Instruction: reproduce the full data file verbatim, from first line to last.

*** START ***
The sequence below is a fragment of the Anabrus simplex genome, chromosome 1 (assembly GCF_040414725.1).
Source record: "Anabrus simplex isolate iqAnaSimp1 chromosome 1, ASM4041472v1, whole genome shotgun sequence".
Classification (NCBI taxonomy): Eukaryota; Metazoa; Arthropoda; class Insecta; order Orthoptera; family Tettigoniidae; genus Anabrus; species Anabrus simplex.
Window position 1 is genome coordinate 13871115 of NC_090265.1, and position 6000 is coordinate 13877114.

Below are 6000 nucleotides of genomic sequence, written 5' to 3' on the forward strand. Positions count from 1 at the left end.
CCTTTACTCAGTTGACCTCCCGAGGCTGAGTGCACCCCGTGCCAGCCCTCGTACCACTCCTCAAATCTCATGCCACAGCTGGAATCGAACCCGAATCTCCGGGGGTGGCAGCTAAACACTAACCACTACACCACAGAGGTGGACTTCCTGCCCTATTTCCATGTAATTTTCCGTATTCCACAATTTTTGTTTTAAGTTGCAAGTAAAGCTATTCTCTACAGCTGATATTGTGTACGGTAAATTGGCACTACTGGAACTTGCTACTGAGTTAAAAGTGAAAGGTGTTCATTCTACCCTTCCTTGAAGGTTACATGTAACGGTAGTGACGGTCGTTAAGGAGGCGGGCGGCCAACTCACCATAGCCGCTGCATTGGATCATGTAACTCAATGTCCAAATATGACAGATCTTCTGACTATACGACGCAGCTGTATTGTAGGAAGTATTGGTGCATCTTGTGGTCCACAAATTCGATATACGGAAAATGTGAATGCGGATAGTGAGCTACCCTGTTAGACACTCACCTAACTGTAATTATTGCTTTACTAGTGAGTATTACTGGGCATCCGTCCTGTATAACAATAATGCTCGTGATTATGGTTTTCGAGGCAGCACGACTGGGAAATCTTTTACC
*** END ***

The sequence below is a fragment of the Anabrus simplex genome, chromosome 1 (assembly GCF_040414725.1).
Source record: "Anabrus simplex isolate iqAnaSimp1 chromosome 1, ASM4041472v1, whole genome shotgun sequence".
Classification (NCBI taxonomy): Eukaryota; Metazoa; Arthropoda; class Insecta; order Orthoptera; family Tettigoniidae; genus Anabrus; species Anabrus simplex.
Window position 1 is genome coordinate 13871115 of NC_090265.1, and position 6000 is coordinate 13877114.

Below are 6000 nucleotides of genomic sequence, written 5' to 3' on the forward strand. Positions count from 1 at the left end.
CCTTTACTCAGTTGACCTCCCGAGGCTGAGTGCACCCCGTGCCAGCCCTCGTACCACTCCTCAAATCTCATGCCACAGCTGGAATCGAACCCGAATCTCCGGGGGTGGCAGCTAAACACTAACCACTACACCACAGAGGTGGACTTCCTGCCCTATTTCCATGTAATTTTCCGTATTCCACAATTTTTGTTTTAAGTTGCAAGTAAAGCTATTCTCTACAGCTGATATTGTGTACGGTAAATTGGCACTACTGGAACTTGCTACTGAGTTAAAAGTGAAAGGTGTTCATTCTACCCTTCCTTGAAGGTTACATGTAACGGTAGTGACGGTCGTTAAGGAGGCGGGCGGCCAACTCACCATAGCCGCTGCATTGGATCATGTAACTCAATGTCCAAATATGACAGATCTTCTGACTATACGACGCAGCTGTATTGTAGGAAGTATTGGTGCATCTTGTGGTCCACAAATTCGATATACGGAAAATGTGAATGCGGATAGTGAGCTACCCTGTTAGACACTCACCTAACTGTAATTATTGCTTTACTAGTGAGTATTACTGGGCATCCGTCCTGTATAACAATAATGCTCGTGATTATGGTTTTCGAGGCAGCACGACTGGGAAATCTTTTACC